Functions of the large bowel include the recovery of water and electrolytes from the intestinal lumen and the use of bacteria to digest nutrients. To perform these functions the transit of intraluminal contents through the human colon is slow (e30 hrs) compared to transit through the small intestine (2-4hrs). The mechanisms underlying colonic storage and slow transit have remained elusive. Slow transit constipation (STC) has been associated with colonic elongation and other changes, including an excess production of nitric oxide (NO) in myenteric neurons. In this proposal we show that when the guinea-pig distal colon and rectum are impacted with fecal pellets they are elongated by 160% of their length when empty. Intrinsic reflexes activated by colonic elongation appear to promote storage by slowing fecal pellet evacuation. We provide evidence that colonic elongation activates myenteric mechanosensitive descending (NOS +ve) and ascending (Chat +ve) interneurons that initiate polarized descending inhibitory and ascending excitatory reflexes respectively. The descending inhibitory elongation reflex is dominant;it promotes storage by releasing NO to inhibit other mechanosensory interneurons that drive peristalsis. Elongation sensitive descending and ascending interneurons activated by colonic elongation appear to also project to submucosal ganglia and to the submucosal ICC network that produces slow waves, where they inhibit and excite submucosa neurons and ICC respectively. These stretch sensitive interneurons are unusual, since they also appear to function as sensory neurons and motor neurons. In addition, we have found that the monkey sigmoid colon, which is our translation model, has motor patterns that are similar to those in the guinea-pig colon and responds similarly to elongation.

Public Health Relevance

Slow transit constipation has been associated with colonic elongation and an excess production of nitric oxide. The factors underlying slow transit and accommodation of fecal material along the large bowel are unclear. In this proposal we show that when the isolated large bowel contains fecal material it is normally elongated and propulsion is slowed. Colonic elongation activates intrinsic sensory neurons that release nitric oxide to inhibit nerve circuits driving peristalsis. The elongation associated with an impacted colon is likely a contributing factor in slow transit constipation.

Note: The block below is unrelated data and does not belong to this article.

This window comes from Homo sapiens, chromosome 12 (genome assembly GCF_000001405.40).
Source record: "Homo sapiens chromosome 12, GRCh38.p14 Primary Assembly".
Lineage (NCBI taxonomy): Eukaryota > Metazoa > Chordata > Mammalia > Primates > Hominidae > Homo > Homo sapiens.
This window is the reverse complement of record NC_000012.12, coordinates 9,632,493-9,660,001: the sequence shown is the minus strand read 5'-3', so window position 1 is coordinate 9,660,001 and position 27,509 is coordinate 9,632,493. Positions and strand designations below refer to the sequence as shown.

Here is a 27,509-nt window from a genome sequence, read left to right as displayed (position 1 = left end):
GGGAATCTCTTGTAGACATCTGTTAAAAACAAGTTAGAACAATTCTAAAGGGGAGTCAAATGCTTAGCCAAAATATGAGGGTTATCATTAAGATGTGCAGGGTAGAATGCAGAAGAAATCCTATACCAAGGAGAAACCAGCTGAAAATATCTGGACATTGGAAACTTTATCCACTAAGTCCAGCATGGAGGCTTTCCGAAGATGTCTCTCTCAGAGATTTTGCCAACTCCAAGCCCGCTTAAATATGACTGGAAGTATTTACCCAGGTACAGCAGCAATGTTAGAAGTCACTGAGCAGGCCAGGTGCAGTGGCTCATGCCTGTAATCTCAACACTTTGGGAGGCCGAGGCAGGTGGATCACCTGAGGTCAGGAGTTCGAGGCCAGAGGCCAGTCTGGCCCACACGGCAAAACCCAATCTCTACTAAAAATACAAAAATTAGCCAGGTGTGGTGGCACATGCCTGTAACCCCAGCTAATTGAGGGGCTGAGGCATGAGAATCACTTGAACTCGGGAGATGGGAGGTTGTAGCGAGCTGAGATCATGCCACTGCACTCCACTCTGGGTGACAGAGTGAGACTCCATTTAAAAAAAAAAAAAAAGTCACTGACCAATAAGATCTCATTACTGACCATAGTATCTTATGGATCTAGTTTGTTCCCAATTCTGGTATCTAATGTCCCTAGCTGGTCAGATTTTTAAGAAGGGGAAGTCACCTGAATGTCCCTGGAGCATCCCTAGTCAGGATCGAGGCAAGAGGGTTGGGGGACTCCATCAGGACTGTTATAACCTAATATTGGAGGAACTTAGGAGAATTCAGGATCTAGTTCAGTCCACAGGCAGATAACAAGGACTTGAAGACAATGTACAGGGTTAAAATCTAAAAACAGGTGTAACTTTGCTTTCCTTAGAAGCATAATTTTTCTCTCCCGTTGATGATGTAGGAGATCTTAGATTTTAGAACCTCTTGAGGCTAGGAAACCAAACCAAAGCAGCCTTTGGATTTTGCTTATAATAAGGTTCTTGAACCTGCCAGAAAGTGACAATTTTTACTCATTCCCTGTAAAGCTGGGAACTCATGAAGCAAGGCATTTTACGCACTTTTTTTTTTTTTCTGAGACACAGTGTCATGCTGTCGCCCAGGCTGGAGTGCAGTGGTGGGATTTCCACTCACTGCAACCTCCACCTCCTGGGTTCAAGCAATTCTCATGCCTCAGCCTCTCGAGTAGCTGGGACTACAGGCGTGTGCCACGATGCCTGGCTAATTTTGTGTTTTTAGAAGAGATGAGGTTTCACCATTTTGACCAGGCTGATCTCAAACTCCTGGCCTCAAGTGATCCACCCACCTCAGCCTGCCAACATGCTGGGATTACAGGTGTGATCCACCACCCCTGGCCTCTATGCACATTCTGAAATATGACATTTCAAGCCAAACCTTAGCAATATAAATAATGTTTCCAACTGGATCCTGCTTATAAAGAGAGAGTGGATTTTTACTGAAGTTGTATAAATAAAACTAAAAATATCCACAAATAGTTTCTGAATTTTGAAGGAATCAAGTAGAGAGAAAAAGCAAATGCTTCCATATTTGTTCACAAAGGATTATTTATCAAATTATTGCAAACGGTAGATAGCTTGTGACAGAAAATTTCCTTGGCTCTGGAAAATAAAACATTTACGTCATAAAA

Agency
National Institute of Health (NIH)
Institute
National Institute of Diabetes and Digestive and Kidney Diseases (NIDDK)
Type
Research Project (R01)
Project #
5R01DK045713-18
Application #
8214649
Study Section
Clinical and Integrative Gastrointestinal Pathobiology Study Section (CIGP)
Program Officer
Carrington, Jill L
Project Start
1992-02-28
Project End
2014-01-31
Budget Start
2012-02-01
Budget End
2014-01-31
Support Year
18
Fiscal Year
2012
Total Cost
$299,507
Indirect Cost
$86,335
Name
University of Nevada Reno
Department
Physiology
Type
Schools of Medicine
DUNS #
146515460
City
Reno
State
NV
Country
United States
Zip Code
89557
Okamoto, T; Barton, M J; Hennig, G W et al. (2014) Extensive projections of myenteric serotonergic neurons suggest they comprise the central processing unit in the colon. Neurogastroenterol Motil 26:556-70
Bayguinov, P O; Broadhead, M J; Okamoto, T et al. (2012) Activity in varicosities within the myenteric plexus between and during the colonic migrating motor complex in the isolated murine large intestine. Neurogastroenterol Motil 24:e185-201
Bayguinov, Peter O; Hennig, Grant W; Smith, Terence K (2010) Calcium activity in different classes of myenteric neurons underlying the migrating motor complex in the murine colon. J Physiol 588:399-421
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Dickson, Eamonn J; Heredia, Dante J; Smith, Terence K (2010) Critical role of 5-HT1A, 5-HT3, and 5-HT7 receptor subtypes in the initiation, generation, and propagation of the murine colonic migrating motor complex. Am J Physiol Gastrointest Liver Physiol 299:G144-57
Dinning, P G; Smith, T K; Scott, S M (2009) Pathophysiology of colonic causes of chronic constipation. Neurogastroenterol Motil 21 Suppl 2:20-30

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